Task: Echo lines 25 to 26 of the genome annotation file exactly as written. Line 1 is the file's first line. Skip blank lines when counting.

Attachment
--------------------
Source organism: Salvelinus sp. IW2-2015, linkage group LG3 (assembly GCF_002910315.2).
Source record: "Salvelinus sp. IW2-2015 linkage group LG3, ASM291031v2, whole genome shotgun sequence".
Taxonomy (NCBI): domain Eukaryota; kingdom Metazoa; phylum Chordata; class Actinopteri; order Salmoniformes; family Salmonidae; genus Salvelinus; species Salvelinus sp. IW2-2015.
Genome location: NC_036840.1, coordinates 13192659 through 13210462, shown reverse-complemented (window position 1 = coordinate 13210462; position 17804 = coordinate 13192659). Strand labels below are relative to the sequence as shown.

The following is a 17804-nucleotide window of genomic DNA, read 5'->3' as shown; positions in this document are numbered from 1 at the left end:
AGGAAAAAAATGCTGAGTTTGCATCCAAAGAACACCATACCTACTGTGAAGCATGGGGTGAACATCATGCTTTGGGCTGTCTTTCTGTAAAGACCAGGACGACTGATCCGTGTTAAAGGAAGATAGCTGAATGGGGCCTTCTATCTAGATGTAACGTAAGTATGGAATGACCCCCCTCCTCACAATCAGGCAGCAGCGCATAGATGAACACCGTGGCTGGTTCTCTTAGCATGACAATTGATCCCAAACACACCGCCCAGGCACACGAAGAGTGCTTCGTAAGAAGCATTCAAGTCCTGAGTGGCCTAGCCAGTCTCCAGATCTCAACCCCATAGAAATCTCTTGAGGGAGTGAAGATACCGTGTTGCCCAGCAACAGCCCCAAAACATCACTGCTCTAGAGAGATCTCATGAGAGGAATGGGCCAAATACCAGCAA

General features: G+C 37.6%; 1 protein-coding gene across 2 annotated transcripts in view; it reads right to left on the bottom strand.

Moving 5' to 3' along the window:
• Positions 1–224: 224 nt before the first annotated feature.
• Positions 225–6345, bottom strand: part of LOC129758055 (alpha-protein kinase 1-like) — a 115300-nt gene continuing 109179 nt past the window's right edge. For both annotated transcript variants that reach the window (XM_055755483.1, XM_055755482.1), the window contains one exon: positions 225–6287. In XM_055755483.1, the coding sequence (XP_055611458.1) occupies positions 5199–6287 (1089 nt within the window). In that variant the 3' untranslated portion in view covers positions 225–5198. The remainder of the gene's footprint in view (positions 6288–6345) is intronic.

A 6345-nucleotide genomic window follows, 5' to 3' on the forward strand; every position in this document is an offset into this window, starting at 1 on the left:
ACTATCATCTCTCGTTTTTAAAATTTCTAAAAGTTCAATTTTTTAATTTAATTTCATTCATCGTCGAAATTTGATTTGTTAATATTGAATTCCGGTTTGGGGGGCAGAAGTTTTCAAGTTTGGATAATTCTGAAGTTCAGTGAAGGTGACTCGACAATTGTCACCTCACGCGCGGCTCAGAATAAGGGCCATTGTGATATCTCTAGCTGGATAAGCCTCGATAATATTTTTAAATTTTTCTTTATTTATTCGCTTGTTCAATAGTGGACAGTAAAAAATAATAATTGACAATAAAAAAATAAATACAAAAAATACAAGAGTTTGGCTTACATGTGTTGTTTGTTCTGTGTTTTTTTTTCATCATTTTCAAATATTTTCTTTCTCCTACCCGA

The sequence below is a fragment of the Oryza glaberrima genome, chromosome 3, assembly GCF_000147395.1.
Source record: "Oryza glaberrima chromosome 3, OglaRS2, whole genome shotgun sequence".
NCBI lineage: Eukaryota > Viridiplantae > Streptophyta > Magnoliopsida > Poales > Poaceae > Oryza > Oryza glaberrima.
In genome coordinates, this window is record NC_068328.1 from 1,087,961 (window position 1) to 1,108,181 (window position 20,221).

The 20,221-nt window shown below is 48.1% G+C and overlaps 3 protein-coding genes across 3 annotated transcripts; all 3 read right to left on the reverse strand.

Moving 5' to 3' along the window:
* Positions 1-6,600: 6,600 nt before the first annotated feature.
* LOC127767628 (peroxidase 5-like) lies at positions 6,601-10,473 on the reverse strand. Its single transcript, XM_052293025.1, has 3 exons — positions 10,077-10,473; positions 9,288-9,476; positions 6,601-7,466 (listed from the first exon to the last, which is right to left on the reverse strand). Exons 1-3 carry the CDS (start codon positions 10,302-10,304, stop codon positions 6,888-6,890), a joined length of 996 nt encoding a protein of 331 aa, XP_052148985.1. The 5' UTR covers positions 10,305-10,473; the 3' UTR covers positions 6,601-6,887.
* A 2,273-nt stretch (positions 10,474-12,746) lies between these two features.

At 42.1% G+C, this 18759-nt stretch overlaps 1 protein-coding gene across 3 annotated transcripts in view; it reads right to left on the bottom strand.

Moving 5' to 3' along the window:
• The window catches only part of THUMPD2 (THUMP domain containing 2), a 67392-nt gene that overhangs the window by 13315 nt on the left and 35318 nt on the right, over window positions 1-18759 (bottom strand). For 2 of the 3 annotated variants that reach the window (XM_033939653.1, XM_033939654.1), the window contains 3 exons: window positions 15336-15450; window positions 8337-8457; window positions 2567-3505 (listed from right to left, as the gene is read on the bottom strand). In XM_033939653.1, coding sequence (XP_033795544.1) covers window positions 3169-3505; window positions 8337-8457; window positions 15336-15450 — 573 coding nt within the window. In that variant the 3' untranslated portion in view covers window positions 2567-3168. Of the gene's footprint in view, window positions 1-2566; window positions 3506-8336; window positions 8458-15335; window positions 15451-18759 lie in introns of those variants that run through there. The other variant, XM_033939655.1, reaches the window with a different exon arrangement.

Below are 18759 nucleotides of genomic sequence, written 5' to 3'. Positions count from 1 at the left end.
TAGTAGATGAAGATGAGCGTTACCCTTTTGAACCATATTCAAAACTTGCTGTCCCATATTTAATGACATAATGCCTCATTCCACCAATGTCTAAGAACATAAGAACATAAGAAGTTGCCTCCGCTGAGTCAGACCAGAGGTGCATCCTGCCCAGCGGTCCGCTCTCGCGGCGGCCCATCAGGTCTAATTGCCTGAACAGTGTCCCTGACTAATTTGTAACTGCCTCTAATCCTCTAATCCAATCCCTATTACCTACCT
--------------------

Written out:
Below are 18759 nucleotides of genomic sequence, written 5' to 3'. Positions count from 1 at the left end.
TAGTAGATGAAGATGAGCGTTACCCTTTTGAACCATATTCAAAACTTGCTGTCCCATATTTAATGACATAATGCCTCATTCCACCAATGTCTAAGAACATAAGAACATAAGAAGTTGCCTCCGCTGAGTCAGACCAGAGGTGCATCCTGCCCAGCGGTCCGCTCTCGCGGCGGCCCATCAGGTCTAATTGCCTGAACAGTGTCCCTGACTAATTTGTAACTGCCTCTAATCCTCTAATCCAATCCCTATTACCTACCT